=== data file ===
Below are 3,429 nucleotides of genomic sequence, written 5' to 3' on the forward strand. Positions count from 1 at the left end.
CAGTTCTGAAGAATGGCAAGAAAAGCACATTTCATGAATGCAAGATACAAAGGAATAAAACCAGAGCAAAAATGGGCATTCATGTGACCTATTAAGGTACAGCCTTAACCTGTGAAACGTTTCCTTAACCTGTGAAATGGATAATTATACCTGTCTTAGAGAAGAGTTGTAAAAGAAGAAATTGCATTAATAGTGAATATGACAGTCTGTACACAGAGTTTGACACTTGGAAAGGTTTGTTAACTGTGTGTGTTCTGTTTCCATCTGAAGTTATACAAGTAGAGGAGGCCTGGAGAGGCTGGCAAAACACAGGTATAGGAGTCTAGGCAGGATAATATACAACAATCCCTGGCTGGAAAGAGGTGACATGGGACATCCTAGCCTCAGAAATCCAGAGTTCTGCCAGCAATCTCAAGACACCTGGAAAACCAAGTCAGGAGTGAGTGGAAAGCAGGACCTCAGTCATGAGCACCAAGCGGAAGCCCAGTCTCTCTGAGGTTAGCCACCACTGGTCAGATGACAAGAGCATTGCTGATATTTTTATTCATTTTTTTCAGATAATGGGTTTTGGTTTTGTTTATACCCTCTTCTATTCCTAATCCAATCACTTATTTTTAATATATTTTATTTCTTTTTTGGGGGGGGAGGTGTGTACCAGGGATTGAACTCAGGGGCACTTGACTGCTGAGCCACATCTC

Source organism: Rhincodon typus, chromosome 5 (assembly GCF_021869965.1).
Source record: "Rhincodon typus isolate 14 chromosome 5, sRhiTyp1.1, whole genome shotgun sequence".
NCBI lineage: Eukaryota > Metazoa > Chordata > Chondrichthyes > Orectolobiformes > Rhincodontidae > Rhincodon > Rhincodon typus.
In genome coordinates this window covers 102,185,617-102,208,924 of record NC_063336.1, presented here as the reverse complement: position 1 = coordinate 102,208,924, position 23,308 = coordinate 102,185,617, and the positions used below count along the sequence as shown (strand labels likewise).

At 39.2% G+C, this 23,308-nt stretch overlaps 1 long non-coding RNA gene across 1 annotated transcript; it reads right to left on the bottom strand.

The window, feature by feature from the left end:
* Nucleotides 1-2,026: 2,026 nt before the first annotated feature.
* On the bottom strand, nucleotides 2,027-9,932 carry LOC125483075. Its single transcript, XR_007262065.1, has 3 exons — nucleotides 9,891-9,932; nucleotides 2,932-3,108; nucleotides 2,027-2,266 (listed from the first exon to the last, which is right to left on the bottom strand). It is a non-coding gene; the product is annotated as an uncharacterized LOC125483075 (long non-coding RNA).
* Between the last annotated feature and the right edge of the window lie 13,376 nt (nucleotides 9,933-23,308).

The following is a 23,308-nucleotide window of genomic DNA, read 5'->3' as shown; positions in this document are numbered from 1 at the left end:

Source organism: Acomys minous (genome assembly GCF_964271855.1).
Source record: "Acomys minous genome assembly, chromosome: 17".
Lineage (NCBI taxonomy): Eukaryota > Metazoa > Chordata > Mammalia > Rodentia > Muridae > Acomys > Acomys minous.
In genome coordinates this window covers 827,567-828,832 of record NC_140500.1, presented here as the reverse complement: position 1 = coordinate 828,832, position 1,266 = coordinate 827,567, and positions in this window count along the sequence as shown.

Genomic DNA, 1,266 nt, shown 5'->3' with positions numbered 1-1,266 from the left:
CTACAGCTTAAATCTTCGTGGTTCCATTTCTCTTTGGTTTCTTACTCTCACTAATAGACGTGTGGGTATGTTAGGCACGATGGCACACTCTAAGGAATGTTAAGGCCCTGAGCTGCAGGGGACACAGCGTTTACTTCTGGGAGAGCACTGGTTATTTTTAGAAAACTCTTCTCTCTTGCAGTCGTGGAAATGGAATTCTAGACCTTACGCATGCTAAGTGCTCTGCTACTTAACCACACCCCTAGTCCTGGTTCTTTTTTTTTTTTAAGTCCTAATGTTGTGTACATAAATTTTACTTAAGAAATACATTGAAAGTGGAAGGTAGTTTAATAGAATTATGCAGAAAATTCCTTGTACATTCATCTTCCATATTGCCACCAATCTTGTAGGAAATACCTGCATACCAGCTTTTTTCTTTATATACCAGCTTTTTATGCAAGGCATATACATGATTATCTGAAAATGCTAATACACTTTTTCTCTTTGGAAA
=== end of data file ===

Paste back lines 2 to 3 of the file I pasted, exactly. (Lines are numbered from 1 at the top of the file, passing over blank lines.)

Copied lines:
CAGTTCTGAAGAATGGCAAGAAAAGCACATTTCATGAATGCAAGATACAAAGGAATAAAACCAGAGCAAAAATGGGCATTCATGTGACCTATTAAGGTACAGCCTTAACCTGTGAAACGTTTCCTTAACCTGTGAAATGGATAATTATACCTGTCTTAGAGAAGAGTTGTAAAAGAAGAAATTGCATTAATAGTGAATATGACAGTCTGTACACAGAGTTTGACACTTGGAAAGGTTTGTTAACTGTGTGTGTTCTGTTTCCATCTGAAGTTATACAAGTAGAGGAGGCCTGGAGAGGCTGGCAAAACACAGGTATAGGAGTCTAGGCAGGATAATATACAACAATCCCTGGCTGGAAAGAGGTGACATGGGACATCCTAGCCTCAGAAATCCAGAGTTCTGCCAGCAATCTCAAGACACCTGGAAAACCAAGTCAGGAGTGAGTGGAAAGCAGGACCTCAGTCATGAGCACCAAGCGGAAGCCCAGTCTCTCTGAGGTTAGCCACCACTGGTCAGATGACAAGAGCATTGCTGATATTTTTATTCATTTTTTTCAGATAATGGGTTTTGGTTTTGTTTATACCCTCTTCTATTCCTAATCCAATCACTTATTTTTAATATATTTTATTTCTTTTTTGGGGGGGGAGGTGTGTACCAGGGATTGAACTCAGGGGCACTTGACTGCTGAGCCACATCTC

Source organism: Rhincodon typus, chromosome 5 (assembly GCF_021869965.1).